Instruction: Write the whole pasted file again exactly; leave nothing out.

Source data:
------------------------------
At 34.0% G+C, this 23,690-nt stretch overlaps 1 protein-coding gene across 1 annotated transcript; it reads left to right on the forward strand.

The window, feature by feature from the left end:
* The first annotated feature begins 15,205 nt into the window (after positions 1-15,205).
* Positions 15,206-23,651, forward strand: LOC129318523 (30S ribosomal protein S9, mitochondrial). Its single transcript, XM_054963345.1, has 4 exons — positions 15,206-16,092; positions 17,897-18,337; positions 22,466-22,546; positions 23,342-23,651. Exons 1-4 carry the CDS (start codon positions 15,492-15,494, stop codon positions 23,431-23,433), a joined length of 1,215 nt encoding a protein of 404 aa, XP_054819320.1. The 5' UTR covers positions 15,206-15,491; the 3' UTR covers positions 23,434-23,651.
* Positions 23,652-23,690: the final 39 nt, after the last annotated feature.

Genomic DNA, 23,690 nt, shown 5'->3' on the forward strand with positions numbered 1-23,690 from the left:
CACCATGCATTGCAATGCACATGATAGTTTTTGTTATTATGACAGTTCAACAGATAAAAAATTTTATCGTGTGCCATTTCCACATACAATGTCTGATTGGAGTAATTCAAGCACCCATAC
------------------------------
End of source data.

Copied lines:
At 34.0% G+C, this 23,690-nt stretch overlaps 1 protein-coding gene across 1 annotated transcript; it reads left to right on the forward strand.

The window, feature by feature from the left end:
* The first annotated feature begins 15,205 nt into the window (after positions 1-15,205).
* Positions 15,206-23,651, forward strand: LOC129318523 (30S ribosomal protein S9, mitochondrial). Its single transcript, XM_054963345.1, has 4 exons — positions 15,206-16,092; positions 17,897-18,337; positions 22,466-22,546; positions 23,342-23,651. Exons 1-4 carry the CDS (start codon positions 15,492-15,494, stop codon positions 23,431-23,433), a joined length of 1,215 nt encoding a protein of 404 aa, XP_054819320.1. The 5' UTR covers positions 15,206-15,491; the 3' UTR covers positions 23,434-23,651.
* Positions 23,652-23,690: the final 39 nt, after the last annotated feature.

Genomic DNA, 23,690 nt, shown 5'->3' on the forward strand with positions numbered 1-23,690 from the left:
CACCATGCATTGCAATGCACATGATAGTTTTTGTTATTATGACAGTTCAACAGATAAAAAATTTTATCGTGTGCCATTTCCACATACAATGTCTGATTGGAGTAATTCAAGCACCCATAC